Treasury Strategy & Transformation
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Anticipating the Treasury of the Future

by Håkan Lundgren, Vice President, Corporate Treasurer, Sony Ericsson

When we first set up the treasury function at Sony Ericsson in 2001, it became clear that we were seeking a treasury model that differed from those of other companies. At that time, leading treasury functions were undertaking proprietary trading in order to demonstrate value to the organisation. We recognised that our shareholders were not looking to Sony Ericsson to create profits through financial trading, but instead for treasury to support the company in excelling at its core business activities. This was quite a different approach from that of many multinational companies and set different terms of reference for treasury. Instead of front-office pricing and trading capabilities, we sought to develop skills and expertise in the areas that were specific to our business, such as balance sheet forecasting, financing, risk policy definition and long-term strategy. We also wanted to establish different relationships with the business. Rather than operating independently of it, our objective was to be close to the business, understanding, responding to and fulfilling the financial requirements that would support our business strategy.

Reducing costs, increasing efficiency

We therefore made the decision that we would conduct no proprietary trading at all, without even a small trading mandate, as we recognised that it would be a distraction from our primary objectives. Furthermore, we needed far less middle-office capability, as we did not need the same degree of emphasis on segregation of duties etc., so our operational costs and the complexity of the audit process were also reduced significantly.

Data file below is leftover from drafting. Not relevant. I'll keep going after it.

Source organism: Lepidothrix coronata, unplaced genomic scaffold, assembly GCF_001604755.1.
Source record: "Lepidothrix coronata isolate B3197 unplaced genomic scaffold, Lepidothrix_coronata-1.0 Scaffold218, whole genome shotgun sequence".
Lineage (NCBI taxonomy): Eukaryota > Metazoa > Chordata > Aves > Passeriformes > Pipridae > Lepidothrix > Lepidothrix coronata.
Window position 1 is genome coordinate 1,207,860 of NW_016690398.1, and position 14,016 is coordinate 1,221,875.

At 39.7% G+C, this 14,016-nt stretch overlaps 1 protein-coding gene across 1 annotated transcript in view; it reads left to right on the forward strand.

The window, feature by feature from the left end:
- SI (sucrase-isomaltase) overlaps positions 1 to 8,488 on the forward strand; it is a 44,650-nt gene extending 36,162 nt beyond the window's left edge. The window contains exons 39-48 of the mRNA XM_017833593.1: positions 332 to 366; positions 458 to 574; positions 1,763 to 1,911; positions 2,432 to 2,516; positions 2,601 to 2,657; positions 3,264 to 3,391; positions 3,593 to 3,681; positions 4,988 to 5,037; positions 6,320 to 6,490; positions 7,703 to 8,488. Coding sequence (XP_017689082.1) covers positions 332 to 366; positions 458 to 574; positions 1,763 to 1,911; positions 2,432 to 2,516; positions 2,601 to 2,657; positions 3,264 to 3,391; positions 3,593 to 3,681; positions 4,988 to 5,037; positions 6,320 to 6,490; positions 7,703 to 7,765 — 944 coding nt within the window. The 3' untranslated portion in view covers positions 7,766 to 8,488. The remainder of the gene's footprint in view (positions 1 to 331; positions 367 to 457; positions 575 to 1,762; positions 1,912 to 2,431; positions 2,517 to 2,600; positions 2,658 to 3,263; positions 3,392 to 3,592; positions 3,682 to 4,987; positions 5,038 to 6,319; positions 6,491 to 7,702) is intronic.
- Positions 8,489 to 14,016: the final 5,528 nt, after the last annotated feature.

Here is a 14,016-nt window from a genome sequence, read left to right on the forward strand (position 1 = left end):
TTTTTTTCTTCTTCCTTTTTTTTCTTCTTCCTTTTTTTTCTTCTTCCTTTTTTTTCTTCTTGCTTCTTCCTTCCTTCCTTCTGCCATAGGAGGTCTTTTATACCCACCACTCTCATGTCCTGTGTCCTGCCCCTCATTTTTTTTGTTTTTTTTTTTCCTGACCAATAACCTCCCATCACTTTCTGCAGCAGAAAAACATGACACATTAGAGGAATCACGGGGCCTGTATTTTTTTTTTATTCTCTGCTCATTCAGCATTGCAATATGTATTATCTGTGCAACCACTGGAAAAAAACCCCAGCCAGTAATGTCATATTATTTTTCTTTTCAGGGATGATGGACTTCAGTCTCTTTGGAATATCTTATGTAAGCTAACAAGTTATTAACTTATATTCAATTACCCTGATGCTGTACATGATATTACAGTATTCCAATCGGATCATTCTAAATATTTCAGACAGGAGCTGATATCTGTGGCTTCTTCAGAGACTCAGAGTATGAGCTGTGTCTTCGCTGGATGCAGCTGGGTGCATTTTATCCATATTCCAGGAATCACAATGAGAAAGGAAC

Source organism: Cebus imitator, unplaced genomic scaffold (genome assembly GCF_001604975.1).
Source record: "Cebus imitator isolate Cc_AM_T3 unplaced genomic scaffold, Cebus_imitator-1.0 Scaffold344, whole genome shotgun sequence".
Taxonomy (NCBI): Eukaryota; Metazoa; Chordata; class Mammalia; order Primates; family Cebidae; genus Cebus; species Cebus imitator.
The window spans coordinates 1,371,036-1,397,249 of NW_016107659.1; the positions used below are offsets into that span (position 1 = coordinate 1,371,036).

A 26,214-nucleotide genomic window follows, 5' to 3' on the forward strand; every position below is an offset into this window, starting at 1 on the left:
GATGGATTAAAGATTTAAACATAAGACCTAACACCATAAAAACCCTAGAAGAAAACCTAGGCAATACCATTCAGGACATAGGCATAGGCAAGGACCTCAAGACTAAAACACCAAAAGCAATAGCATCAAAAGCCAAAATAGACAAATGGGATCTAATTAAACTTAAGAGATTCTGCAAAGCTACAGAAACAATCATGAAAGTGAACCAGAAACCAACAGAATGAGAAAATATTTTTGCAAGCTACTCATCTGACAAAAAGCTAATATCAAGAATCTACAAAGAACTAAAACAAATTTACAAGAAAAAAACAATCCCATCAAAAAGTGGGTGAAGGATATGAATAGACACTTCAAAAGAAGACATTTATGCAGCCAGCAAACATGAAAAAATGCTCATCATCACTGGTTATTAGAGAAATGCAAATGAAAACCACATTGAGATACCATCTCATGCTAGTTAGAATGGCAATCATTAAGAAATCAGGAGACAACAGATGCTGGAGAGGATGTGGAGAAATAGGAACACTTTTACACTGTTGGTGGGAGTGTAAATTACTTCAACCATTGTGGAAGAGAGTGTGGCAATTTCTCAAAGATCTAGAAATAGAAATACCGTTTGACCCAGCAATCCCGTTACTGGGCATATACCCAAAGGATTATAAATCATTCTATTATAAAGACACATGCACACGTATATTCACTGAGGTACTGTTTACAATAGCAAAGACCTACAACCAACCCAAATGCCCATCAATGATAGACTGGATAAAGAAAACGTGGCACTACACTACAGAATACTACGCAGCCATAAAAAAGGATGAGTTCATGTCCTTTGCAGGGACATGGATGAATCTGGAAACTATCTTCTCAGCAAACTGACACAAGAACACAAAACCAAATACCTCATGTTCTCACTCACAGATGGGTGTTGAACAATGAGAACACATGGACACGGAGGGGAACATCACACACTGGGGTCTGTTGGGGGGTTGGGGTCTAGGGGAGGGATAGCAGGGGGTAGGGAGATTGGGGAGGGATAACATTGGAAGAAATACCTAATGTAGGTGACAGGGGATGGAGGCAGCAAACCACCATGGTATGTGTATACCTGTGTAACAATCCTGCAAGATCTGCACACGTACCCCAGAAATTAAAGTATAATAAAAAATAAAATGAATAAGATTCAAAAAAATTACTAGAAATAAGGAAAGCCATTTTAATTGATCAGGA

Another way in which we could reduce costs and maintain our focus on addressing the specific needs of the business was to outsource activities that were not specific to Sony Ericsson and therefore were general in nature. For example, every treasury has to conduct back-office processing and manage the daily cash position, so similar tasks are conducted in every company. We recognised that it would be more cost-effective and efficient to outsource these tasks to an expert provider, such as a bank, that has the infrastructure and resources to undertake these functions as a core activity. Initially we outsourced our back-office and cash positioning to a US bank that later decided to terminate this part of its business, and we moved instead to SEB.

Outsourcing in practice

We have been working with SEB as a treasury outsourcing provider very successfully for a number of years. SEB is also our cash management bank, which makes it easier to align information and processes. As outsourcing provider, SEB handles all the back-office activities related to each financial transaction, including confirmation, settlement and payment. The bank also manages collections and cash concentration, with surplus cash balances being swept into an account in Sweden. We have a cross-currency cash pool which is highly efficient and cost-effective: we no longer have to swap our 20-25 currencies forward each day. Another activity which we decided to outsource was cash investment. We recognised that we could not try to compete with fund managers with dedicated credit resources, so SEB invests cash on our behalf into money market funds (MMFs) and manages cash on a proprietary basis. This is a low-cost investment option whilst enabling our investment process of establishing and reassessing risk level on an ongoing basis to be conducted rigorously. As a result of outsourcing many of our cash and investment-related activities, our technology requirements are relatively simple, which further reduces our costs. We therefore use our ERP for treasury and we have web-based access to monitor credit limits in the system.